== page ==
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Salesforce changes plan on start-ups

Salesforce changes plan on start-ups

Hosted information system supplier Salesforce.com has backed away from early plans to open an Asia-Pacific incubator for software start-ups after changes to the scheme, which was launched in the US early last year.

Hosted information system supplier Salesforce.com has backed away from early plans to open an Asia-Pacific incubator for software start-ups after changes to the scheme, which was launched in the US early last year. It will instead focus on enticing independent software developers to use Force.com, a technology platform it hopes will encourage businesses to develop applications that complement its customer relationship management (CRM) product.

"We've changed the business model a bit, to be frank," Salesforce.com president and chief strategy officer Steve Cakebread said.

"The incubator process was a good start but it wasn't as successful in the States [as hoped] because we had some business model problems. I think we've fixed those and what we're going to do is make the hurdles to businesses joining us on the developer platform almost nil."

In the US, Salesforce's original incubator program housed technology start-ups that were developing products that ran with its software-as-a-service offering in a complex where they received support from Salesforce.

The company had planned to replicate the set-up in Europe and Asia Pacific, but Mr Cakebread said it was now concentrating on getting as many developers as possible to work with its Force.com development platform.

Force.com was first announced at Saleforce.com's annual conference in San Francisco a year ago but the company is only just starting to push it heavily in Australia and the region.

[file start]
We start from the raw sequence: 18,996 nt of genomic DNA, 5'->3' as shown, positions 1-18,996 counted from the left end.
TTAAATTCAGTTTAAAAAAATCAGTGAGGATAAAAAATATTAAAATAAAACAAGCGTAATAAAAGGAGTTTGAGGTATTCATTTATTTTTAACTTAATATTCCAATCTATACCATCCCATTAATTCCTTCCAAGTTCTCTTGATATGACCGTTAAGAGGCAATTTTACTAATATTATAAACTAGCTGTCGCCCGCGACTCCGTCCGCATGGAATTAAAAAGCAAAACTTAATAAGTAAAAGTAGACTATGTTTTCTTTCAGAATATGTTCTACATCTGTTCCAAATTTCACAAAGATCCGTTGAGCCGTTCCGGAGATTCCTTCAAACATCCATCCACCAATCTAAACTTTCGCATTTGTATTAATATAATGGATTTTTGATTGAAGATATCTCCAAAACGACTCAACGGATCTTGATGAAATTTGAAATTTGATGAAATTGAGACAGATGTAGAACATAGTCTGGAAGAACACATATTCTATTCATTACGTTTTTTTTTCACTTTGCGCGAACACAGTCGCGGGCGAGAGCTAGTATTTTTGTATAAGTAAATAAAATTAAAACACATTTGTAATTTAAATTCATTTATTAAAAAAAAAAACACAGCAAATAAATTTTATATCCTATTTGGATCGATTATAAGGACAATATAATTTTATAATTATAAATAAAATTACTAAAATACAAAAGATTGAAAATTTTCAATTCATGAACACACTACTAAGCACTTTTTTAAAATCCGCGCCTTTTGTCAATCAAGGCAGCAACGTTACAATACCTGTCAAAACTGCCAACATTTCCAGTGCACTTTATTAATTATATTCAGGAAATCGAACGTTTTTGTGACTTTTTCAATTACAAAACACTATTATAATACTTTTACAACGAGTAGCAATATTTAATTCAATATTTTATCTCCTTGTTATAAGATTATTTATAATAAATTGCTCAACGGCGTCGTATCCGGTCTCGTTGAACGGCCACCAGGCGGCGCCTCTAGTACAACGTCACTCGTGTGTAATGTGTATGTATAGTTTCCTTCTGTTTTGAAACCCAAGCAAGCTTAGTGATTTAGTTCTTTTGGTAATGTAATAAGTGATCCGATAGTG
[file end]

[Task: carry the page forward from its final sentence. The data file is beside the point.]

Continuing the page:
It is also trying to entice large systems integrators that generally support business software products from SAP and Oracle to throw their weight behind Salesforce's CRM system.

Because Salesforce hosts its own software, technology integrators have had few opportunities to sell services around the increasingly popular product, but Mr Cakebread said that was starting to change with Force.com.

"The mid-size and newer systems integrators are really taking advantage of this," he said. "The larger guys, a lot of their revenue still comes from the service-support arena of old products. But the Force.com platform makes it much more compelling for them to participate and the economics are getting better for them."

He said the internet-based, cloud computing sector in which Salesforce.com competed was starting to gain traction and the Asia-Pacific area was showing the strongest growth of any region.

He also claimed that its recent tie-up with Google was yielding results for both companies globally.

Under the partnership, Salesforce.com and Google are trying to sign up each others' software customers to their respective CRM and office productivity applications. It is a move some analysts have said is an attempt to give Google's technology more credibility.

Mr Cakebread said one of Salesforce's largest Australian customers was close to signing up to use Google Apps but he declined to name them. In New Zealand, Salesforce customers include Digital Mobile and Global Careerlink.

"There are a number of large companies . . . that are looking at Google Apps and Salesforce," he said.

"[Google] has to start slowly . . . it's certainly controversial if you're a more traditional CIO [chief information officer]. But it's also capturing the hearts and minds of our customers and creating opportunities . . . with CIOs who are starting to understand cloud computing."

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